State v. Hall

Annotate this Case

260 So. 2d 913 (1972)

261 La. 777

STATE of Louisiana v. K. C. HALL, a/k/a "Kasey" Hall.

No. 51612.

Supreme Court of Louisiana.

April 13, 1972.

Rehearing Denied May 11, 1972.

Jerry A. Kirby, Monroe, for defendant-appellant.

Jack P. F. Gremillion, Atty. Gen., Harry H. Howard, Asst. Atty. Gen., J. Carl Parkerson, Dist. Atty., Gilbert T. Brown, Jr., Asst. Dist. Atty., for plaintiff-appellee.

PER CURIAM.

The defendant, K. C. Hall, appeals his jury conviction of armed robbery. La.R.S. 14:64. The defendant was sentenced to serve fifteen (15) years in Louisiana State Penitentiary. On this appeal, the defendant relies on four bills of exceptions reserved and perfected during his trial.

The first two bills of exceptions attack the line-up identification. The first alleges the defendant's constitutional right of due process was violated by the line-up procedures employed in the identification process. The defendant contends he was prejudiced because his skin color was a darker shade than the other five black males present in the line-up. We find this contention lacks merit.

The law enforcement officer who conducted the line-up testified that he selected five black males from the prison of the same basic height and general build as the defendant. Counsel for the defense was present during the line-up identification, United States v. Wade, 388 U.S. 218, 87 S. Ct. 1926, 18 L. Ed. 2d 1149 (1967), and although counsel questioned the deputy conducting the line-up as to the availability of *914 other black males similar or darker in shade of skin as the defendant, counsel did not object to the proceedings at that time, or suggest it should not be conducted. We find that under all the circumstances the line-up was not so unnecessarily suggestive and conducive to irreparable mistaken identification as to be a denial of due process of law. Stovall v. Denno, 388 U.S. 293, 87 S. Ct. 1967, 18 L. Ed. 2d 1199 (1967). Further, the evidence strongly proves that the victim identified the accused independently of the line-up, on the basis of detailed and prolonged observation at the time of the robbery.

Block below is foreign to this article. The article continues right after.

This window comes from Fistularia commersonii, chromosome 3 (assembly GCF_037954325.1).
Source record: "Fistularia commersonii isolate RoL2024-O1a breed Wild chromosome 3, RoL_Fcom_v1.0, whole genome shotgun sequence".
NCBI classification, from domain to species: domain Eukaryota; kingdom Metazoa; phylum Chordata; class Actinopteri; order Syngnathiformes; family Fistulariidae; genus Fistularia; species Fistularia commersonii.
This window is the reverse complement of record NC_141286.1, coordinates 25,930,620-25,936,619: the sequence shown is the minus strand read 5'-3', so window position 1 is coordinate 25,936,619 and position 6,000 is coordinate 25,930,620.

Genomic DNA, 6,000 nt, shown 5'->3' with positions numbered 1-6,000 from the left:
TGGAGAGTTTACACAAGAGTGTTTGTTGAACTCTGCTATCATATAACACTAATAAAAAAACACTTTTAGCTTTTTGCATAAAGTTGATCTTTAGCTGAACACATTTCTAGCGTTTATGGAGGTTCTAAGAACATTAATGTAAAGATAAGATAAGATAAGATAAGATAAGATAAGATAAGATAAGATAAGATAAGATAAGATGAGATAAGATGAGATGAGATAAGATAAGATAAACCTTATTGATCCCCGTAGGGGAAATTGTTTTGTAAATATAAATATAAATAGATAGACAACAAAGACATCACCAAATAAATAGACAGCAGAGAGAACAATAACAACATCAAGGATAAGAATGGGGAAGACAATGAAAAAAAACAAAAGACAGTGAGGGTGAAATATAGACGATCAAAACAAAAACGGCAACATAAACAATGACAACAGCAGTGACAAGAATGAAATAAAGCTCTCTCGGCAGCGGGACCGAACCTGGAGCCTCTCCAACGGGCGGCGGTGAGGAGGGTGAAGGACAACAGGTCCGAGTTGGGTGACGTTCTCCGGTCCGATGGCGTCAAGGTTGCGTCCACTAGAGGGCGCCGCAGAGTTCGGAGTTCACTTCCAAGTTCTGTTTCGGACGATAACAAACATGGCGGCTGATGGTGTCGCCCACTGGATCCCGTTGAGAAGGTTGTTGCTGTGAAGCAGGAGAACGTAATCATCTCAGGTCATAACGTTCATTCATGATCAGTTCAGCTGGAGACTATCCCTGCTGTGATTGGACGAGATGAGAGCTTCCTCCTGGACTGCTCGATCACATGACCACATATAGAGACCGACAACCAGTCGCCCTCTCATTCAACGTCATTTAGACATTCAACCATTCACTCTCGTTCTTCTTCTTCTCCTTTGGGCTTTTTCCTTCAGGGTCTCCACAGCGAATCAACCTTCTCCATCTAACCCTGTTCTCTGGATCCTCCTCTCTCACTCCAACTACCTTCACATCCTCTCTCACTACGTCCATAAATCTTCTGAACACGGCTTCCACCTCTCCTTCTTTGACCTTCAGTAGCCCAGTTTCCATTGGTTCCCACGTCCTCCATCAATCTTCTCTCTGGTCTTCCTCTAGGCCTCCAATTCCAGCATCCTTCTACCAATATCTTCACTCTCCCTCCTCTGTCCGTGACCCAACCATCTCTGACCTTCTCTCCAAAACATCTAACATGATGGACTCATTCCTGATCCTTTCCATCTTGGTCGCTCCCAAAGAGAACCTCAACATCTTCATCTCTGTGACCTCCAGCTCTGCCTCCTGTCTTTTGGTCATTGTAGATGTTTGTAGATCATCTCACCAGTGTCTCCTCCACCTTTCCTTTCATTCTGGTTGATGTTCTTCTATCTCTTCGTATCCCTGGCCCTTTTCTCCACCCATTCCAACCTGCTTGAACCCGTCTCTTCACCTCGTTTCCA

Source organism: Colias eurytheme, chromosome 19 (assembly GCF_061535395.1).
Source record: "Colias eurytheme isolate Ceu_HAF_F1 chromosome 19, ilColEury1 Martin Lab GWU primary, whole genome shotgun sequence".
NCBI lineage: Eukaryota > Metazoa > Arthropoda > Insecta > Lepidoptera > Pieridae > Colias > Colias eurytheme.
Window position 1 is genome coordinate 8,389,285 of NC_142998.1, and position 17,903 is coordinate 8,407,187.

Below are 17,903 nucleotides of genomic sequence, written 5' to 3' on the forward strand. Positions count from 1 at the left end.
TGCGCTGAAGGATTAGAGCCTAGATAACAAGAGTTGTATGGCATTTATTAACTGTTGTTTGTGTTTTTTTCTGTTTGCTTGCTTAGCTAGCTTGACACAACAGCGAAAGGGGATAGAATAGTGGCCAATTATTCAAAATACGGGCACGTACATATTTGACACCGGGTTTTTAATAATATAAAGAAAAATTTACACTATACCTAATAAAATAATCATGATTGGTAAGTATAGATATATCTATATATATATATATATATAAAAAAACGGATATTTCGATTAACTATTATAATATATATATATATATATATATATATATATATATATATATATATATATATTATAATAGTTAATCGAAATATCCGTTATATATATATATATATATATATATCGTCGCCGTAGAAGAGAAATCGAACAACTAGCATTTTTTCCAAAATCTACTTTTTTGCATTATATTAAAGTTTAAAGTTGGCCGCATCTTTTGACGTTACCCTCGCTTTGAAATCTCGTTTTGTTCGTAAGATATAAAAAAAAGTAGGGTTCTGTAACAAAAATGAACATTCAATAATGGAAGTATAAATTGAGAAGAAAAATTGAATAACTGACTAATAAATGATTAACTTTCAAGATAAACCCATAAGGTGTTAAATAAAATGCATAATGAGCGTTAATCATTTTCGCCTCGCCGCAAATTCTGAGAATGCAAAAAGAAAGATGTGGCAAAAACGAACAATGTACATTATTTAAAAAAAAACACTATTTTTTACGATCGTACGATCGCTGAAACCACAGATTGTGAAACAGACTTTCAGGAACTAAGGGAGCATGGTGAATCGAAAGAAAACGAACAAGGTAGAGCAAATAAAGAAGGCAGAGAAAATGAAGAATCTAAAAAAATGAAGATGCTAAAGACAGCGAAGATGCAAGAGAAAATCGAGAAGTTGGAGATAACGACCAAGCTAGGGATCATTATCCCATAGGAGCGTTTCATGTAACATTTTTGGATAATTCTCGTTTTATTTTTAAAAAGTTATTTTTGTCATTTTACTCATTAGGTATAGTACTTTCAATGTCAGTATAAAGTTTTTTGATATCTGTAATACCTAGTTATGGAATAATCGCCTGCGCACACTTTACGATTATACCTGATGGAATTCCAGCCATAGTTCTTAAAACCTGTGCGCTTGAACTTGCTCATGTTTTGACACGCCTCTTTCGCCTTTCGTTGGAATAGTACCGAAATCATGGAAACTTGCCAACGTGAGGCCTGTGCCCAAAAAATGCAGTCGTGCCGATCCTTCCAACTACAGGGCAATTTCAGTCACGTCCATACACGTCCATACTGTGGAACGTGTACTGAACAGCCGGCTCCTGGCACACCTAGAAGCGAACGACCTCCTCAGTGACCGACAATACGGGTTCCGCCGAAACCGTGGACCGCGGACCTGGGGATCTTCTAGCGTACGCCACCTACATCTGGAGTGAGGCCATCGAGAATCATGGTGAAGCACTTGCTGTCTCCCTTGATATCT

In his second bill, the defendant objects to the introduction of two photographs of the line-up group and the yellow piece of paper upon which the victim had identified the defendant at the line-up procedure. The defendant maintains the picture did not show that he was darkerskinned than the others in the photograph. We find this contention also lacks merit, as the photographs were clearly relevant as a predicate to show the fairness of the line-up procedure and were therefore properly admitted. La.R.S. 15:441 et seq. The yellow slip of paper was also relevant as it indicated the identification made by the victim at the line-up procedure. In his per curiam to the second bill, the trial court stated that he observed different shadings in the colorings of the members of the line-up, but that the differences were subtle and natural, and he did not feel they were sufficiently prejudicial to render the evidence of the line-up inadmissible.

For these reasons, we find this second bill of exceptions lacks merit.

The defendant's third bill of exceptions maintains the trial court erred when it refused to grant a directed verdict. La.C.Cr.P. art. 778. This bill is without merit as La.C.Cr.P. art. 778 has been held unconstitutional as a usurpation of the jury's prerogative in criminal jury trials. State v. Hudson, 253 La. 992, 221 So. 2d 484 (1969).

The fourth and final bill of exceptions alleges it was error for the trial court to admit into evidence state exhibits S-3 through S-8, "mug-shots" of the defendant and several others which were shown to the victim at the time he first identified the defendant. The defendant argues these "mug-shots" revealed prejudicial information as to his prior conflicts with the law. The trial judge, out of the presence of the jury, ordered that the numbers on the front and back of the pictures be covered prior to their being offered into evidence. At the time they were offered to the jury, that information had been concealed from the jurors' view. No reference was made directly or indirectly to a prior offense committed by the defendant.

These photographs were relevant as a predicate to show the fairness of the identification process. La.R.S. 15:441, et seq. The trial judge did not abuse his discretion by admitting the photographs into evidence. We find this final bill lacks merit.

For the reasons assigned, the conviction and sentence are affirmed.